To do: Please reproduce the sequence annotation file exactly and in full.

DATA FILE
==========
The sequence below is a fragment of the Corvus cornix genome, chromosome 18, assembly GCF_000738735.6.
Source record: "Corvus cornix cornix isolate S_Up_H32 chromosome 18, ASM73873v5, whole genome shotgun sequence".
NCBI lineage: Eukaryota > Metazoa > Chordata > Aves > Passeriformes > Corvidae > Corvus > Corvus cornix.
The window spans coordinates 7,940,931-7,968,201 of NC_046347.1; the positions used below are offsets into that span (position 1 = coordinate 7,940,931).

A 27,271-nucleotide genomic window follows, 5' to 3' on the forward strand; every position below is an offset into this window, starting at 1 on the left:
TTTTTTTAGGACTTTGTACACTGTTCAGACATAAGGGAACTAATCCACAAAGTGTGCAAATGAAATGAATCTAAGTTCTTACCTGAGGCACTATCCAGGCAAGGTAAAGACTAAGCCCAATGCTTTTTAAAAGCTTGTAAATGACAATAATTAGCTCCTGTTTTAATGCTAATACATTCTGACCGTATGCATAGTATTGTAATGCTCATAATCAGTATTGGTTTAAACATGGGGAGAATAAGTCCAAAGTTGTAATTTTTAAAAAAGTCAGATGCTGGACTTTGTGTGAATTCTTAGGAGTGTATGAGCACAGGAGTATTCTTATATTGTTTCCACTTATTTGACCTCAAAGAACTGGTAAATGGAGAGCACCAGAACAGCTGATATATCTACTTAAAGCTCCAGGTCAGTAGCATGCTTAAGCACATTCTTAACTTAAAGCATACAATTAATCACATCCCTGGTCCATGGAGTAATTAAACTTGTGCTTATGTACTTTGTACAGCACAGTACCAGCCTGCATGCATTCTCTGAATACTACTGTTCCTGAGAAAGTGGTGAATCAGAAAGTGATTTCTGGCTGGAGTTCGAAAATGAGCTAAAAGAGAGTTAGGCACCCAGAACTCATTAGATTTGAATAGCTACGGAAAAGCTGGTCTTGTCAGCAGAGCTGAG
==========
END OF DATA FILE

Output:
The sequence below is a fragment of the Corvus cornix genome, chromosome 18, assembly GCF_000738735.6.
Source record: "Corvus cornix cornix isolate S_Up_H32 chromosome 18, ASM73873v5, whole genome shotgun sequence".
NCBI lineage: Eukaryota > Metazoa > Chordata > Aves > Passeriformes > Corvidae > Corvus > Corvus cornix.
The window spans coordinates 7,940,931-7,968,201 of NC_046347.1; the positions used below are offsets into that span (position 1 = coordinate 7,940,931).

A 27,271-nucleotide genomic window follows, 5' to 3' on the forward strand; every position below is an offset into this window, starting at 1 on the left:
TTTTTTTAGGACTTTGTACACTGTTCAGACATAAGGGAACTAATCCACAAAGTGTGCAAATGAAATGAATCTAAGTTCTTACCTGAGGCACTATCCAGGCAAGGTAAAGACTAAGCCCAATGCTTTTTAAAAGCTTGTAAATGACAATAATTAGCTCCTGTTTTAATGCTAATACATTCTGACCGTATGCATAGTATTGTAATGCTCATAATCAGTATTGGTTTAAACATGGGGAGAATAAGTCCAAAGTTGTAATTTTTAAAAAAGTCAGATGCTGGACTTTGTGTGAATTCTTAGGAGTGTATGAGCACAGGAGTATTCTTATATTGTTTCCACTTATTTGACCTCAAAGAACTGGTAAATGGAGAGCACCAGAACAGCTGATATATCTACTTAAAGCTCCAGGTCAGTAGCATGCTTAAGCACATTCTTAACTTAAAGCATACAATTAATCACATCCCTGGTCCATGGAGTAATTAAACTTGTGCTTATGTACTTTGTACAGCACAGTACCAGCCTGCATGCATTCTCTGAATACTACTGTTCCTGAGAAAGTGGTGAATCAGAAAGTGATTTCTGGCTGGAGTTCGAAAATGAGCTAAAAGAGAGTTAGGCACCCAGAACTCATTAGATTTGAATAGCTACGGAAAAGCTGGTCTTGTCAGCAGAGCTGAG